In a recent survey conducted to my constituents who live close to Hyde Park about tourism in central London many respondents highlighted the need for more police to be seen in the area such that London could be safer and promoted as such.
Whether it is Knightsbridge, Belgravia or Bayswater and the Edgware Road the perception of high and increasing levels of criminal activity undermines public confidence. This summer has again seen a raft of crime statistics from different organisations which need a team of detectives in itself to work out what is really going on.
But whatever is the truth of the matter my postbag, and I believe those of the majority of MPs, tell us that people up and down the country want to see more policemen on the beat rather than in patrol cars or at their desks filling in paperwork.
According to the Mayor of London in September police numbers are at an all time high in London. The rationale for this growth is for a more visable police presence on the streets to deter criminals and improve the quality of life by reducing not only crime but also the fear of crime. Backed by the Metropolitan Police Commissioner this "idea" follows the success in New York under Mayor Guiliani which resulted in a dramatic fall in crime during the 1990’s. Yet in my dealings with the police service I have often been concerned at the lack of understanding about the importance of community values and I can hope that this current effort is developed as fully as possible.
As I say though statistics are often misleading. The figures of police officer strength in Westminster fell marginally between July 2002 to July 2003 from 1,538 to 1521, whereas area such as Newham and Tower Hamlets say substantial increases. During the summer a report entitled "The Economic Costs of Crime in London" published by a member of the London Assembly showed that Westminster, Lambeth and Camden are the most crime ridden inner boroughs and it calculated that the annual cost of crime was 12.1 billion pounds sterling, up 11% in the past year and calculated at 1,600 pounds sterling a year for every Londoner.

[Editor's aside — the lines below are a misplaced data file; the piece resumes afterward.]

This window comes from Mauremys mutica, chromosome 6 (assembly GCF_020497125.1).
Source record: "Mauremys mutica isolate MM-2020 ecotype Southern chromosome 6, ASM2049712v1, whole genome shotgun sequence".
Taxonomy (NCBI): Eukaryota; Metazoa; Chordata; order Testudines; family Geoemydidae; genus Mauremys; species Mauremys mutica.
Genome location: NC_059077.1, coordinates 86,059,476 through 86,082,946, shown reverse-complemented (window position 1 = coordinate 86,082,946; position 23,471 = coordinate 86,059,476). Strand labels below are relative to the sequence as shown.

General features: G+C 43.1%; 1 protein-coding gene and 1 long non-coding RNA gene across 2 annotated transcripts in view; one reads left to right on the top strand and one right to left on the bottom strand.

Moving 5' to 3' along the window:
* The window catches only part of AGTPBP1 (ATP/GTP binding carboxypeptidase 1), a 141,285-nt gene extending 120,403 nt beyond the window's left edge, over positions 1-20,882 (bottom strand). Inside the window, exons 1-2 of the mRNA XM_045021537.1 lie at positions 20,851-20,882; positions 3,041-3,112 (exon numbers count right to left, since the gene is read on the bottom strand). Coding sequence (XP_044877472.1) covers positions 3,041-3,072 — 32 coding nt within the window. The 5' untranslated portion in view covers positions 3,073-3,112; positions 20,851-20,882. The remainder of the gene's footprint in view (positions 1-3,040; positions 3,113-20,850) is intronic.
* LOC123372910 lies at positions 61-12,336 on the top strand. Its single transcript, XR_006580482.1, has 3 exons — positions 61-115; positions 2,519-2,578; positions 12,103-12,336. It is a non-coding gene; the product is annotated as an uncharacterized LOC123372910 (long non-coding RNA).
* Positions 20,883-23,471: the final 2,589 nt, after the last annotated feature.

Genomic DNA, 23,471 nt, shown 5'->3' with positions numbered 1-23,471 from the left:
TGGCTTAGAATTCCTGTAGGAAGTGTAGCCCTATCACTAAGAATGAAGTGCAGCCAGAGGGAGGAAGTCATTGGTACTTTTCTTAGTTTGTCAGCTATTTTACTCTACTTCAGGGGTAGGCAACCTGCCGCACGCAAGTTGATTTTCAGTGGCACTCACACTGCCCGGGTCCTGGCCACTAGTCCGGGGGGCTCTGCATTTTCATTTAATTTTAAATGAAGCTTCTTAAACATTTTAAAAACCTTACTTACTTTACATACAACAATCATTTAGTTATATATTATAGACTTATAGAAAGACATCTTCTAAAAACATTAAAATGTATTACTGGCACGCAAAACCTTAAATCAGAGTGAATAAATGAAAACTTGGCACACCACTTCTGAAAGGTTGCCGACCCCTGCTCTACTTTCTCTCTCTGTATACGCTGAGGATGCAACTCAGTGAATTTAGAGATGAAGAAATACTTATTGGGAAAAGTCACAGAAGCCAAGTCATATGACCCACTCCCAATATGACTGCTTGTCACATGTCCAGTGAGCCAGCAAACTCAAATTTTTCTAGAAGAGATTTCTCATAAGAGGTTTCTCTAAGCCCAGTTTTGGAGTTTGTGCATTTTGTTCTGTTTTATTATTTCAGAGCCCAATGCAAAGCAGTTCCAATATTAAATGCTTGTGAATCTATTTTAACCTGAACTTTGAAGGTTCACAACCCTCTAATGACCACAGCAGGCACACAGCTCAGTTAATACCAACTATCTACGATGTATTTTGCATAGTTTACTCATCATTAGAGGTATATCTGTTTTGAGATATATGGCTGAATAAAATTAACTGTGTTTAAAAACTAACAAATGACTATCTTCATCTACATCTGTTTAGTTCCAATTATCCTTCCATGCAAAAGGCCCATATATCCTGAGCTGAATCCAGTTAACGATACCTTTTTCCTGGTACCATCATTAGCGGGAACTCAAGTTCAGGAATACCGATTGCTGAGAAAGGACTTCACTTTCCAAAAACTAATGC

My recent survey highlighted people’e concerns that huge numbers of police are used for events such as the Notting Hill Carnival but nobody bothers to do anything about the beggers and rough sleepers around Harrods who prey on tourists and then abuse the local residental area. It is clear to me that tackling small crimes such as begging, grafitti and monor acts of vandalism results in a sense of a district or community that is under control rather than a lawless area where "anything goes". So the Metropolitan Police’s claim in its August performance newsletter that it is exceeding its targets for reducing burglary and gun related violent crime are to be applauded but are only part of the picture.
"Prevention is better than cure" is still a good motto in police activity but in July the Home Secretary shouted from his rooftop that crime detection was a disgrace. In his words the proportion of crimes that end with an offender being brought to justice has gone down from 28% to 23%. Considering that our prisons are overflowing it must be that our society is becoming more criminally minded despite the vast cost of social service provision.
Whether it is Belgravia, Soho or Covent Garden crime is an assualt upon a community and maintaining – or at times, restoring – that sense of a strong residential community is an important factor in the defeat of criminal activity. If the police can be encouraged more and more to be seen on the streets and link with the local community I am certain that life will improve in the heart of this wonderful city that we all love.